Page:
It’s occurred to me that although I’ve made some lifestyle changes to become more planet-friendly (or at least less planet-unfriendly), such as only buying second-hand clothing, my activism so far has been zero. Nada. Nothing.
As a small first step, I’ve written the below (very formal-sounding!) letter to my local MP. Feel free to copy and paste to your own MP if you live in the UK. You can find him or her at https://members.parliament.uk/members/Commons Now is a perfect time as there’s an inquiry into the damage caused by fast fashion happening right now.
Thanks for reading
I am a constituent who is writing to you in connection with the ongoing investigation by the Environmental Audit Committee (EAC), chaired by your colleague the Right Honourable Philip Dunne, entitled ‘Fixing Fashion: Follow Up’.
As you may know, the clothing industry has a number of major impacts on the environment:
- The global fashion industry is estimated to have produced around 2.1 billion tonnes of greenhouse gases in 2018; the equivalent to the combined emissions of France, Germany and the UK, according to the EAC.
- The United Nations has highlighted the fact that around 93 billion cubic metres of water – enough to meet the needs of five million people – is used by the fashion industry annually, and around half a million tons of microfibre, which is the equivalent of 3 million barrels of oil, is now being dumped into the ocean every year.
- The non-profit organisation WRAP estimates the annual cost to the UK economy of sending clothes and household textiles to landfill to be approximately £82 million.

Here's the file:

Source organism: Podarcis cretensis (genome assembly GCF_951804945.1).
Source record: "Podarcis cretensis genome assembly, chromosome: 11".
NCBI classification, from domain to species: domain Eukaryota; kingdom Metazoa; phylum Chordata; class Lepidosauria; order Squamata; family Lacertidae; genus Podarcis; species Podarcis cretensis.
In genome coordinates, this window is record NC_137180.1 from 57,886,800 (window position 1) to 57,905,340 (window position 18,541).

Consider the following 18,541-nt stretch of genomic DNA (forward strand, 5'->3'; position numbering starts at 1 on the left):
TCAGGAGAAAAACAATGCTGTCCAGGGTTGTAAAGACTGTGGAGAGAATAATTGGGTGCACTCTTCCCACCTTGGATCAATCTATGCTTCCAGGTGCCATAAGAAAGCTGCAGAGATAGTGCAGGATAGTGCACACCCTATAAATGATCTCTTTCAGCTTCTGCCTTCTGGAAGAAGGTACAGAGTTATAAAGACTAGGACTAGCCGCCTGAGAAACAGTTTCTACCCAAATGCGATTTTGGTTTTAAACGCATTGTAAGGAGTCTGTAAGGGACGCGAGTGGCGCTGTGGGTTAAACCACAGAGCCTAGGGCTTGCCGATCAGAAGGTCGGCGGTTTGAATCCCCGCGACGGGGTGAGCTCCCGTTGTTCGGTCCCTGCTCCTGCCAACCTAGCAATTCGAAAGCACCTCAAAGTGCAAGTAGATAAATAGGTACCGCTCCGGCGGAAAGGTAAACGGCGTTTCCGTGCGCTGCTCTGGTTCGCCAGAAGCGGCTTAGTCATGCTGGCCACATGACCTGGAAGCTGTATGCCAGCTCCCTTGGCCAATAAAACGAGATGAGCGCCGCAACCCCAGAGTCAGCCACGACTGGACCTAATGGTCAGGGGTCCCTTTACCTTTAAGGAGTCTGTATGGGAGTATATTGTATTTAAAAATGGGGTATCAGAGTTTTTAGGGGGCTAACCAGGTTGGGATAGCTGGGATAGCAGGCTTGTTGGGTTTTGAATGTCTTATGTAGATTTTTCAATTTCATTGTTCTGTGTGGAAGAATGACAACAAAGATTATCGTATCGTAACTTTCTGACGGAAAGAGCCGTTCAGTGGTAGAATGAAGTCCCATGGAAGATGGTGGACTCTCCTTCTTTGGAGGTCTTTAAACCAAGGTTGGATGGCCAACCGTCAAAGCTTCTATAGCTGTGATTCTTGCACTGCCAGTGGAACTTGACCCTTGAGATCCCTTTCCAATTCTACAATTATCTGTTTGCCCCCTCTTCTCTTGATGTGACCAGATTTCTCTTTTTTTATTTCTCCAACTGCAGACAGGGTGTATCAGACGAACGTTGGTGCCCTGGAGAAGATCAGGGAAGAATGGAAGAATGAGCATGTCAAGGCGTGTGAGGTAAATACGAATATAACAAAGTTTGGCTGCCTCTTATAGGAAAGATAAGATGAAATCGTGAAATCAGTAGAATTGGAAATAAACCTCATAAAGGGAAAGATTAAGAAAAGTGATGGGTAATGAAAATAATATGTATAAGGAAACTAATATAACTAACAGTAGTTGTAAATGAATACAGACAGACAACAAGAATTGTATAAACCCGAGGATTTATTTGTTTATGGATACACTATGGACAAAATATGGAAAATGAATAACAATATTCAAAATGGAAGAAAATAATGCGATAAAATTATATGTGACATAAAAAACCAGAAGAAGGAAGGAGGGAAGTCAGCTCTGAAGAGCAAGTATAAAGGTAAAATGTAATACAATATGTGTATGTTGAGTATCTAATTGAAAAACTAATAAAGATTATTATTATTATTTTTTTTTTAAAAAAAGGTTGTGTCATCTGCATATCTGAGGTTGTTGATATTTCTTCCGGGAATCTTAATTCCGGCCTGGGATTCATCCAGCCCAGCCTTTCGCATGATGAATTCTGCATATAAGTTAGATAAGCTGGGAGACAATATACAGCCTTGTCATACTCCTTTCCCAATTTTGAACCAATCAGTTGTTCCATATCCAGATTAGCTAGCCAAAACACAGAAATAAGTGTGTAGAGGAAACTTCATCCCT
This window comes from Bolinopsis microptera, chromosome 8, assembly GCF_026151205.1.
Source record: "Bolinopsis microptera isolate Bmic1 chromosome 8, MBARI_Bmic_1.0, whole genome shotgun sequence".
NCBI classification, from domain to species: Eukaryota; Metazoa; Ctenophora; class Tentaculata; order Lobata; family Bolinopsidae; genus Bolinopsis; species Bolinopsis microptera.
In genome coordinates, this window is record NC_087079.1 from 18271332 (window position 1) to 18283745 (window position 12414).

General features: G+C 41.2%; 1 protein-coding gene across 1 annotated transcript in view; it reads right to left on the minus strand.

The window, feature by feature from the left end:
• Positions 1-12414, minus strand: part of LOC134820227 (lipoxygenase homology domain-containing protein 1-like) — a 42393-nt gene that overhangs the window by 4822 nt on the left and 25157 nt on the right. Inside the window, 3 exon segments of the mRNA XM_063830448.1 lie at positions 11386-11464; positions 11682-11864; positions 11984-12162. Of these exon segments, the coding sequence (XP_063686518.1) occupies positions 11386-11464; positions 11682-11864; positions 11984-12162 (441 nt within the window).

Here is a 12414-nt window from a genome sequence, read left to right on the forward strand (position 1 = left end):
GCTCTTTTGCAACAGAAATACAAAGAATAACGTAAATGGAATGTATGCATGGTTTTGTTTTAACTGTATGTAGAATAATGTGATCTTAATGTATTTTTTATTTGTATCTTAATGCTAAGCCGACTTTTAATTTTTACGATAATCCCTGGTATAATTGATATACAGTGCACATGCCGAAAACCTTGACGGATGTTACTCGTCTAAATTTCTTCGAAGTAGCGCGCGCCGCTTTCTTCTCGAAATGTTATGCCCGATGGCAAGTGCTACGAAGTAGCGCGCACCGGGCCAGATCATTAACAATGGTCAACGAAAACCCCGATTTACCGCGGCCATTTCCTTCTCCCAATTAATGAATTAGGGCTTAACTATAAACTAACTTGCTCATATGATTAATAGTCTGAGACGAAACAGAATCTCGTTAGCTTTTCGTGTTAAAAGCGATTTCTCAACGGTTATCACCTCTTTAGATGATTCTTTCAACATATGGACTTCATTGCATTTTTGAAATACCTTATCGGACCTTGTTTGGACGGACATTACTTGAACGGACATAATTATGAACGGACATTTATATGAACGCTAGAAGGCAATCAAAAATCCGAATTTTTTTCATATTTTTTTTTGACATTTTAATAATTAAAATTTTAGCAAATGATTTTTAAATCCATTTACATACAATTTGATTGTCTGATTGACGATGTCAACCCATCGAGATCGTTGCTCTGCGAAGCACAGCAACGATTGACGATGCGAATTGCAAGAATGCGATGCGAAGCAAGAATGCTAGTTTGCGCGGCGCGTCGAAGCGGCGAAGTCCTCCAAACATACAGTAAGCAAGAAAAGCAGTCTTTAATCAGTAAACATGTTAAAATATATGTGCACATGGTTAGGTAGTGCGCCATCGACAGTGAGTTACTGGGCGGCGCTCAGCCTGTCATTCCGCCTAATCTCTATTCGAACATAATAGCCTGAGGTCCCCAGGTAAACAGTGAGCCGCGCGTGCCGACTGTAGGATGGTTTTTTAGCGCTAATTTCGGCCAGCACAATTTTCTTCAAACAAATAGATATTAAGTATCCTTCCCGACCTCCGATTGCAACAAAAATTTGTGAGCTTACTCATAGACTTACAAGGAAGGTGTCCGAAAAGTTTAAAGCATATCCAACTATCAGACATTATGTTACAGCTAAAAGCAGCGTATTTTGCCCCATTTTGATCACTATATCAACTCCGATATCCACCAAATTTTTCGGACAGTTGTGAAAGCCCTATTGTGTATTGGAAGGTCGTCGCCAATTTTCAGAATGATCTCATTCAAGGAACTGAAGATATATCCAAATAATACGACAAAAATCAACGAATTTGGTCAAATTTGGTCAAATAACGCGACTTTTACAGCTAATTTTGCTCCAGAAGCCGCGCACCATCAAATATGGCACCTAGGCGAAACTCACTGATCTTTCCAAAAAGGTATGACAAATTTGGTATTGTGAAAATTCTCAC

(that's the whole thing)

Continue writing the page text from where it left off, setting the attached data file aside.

Two years ago, the government rejected the EAC’s proposals, despite these being relatively modest. A proposed ban on sending unsold stock that can be reused or recycled to landfill was rejected. The government also failed to implement a suggested 1 penny tax on new garments, the proceeds of which would have been used to fund collection and recycling of textiles.
As you are aware, the United Kingdom has made a number of legally binding commitments to improve its environmental stewardship, notably the ‘Climate Change Act 2008 (2050 Target Amendment) Order 2019’ which requires this country to reach net zero carbon emissions by 2050. Parliament has also formally recognised that we face a climate emergency with the threat of the irreversible destruction of the environment within our lifetimes.
It is difficult to reconcile the government’s commitment to addressing climate change with its inaction on such a pressing issue. I hope that you will join with Mr Dunne to urge the government to implement the EAC’s recommendations on this occasion.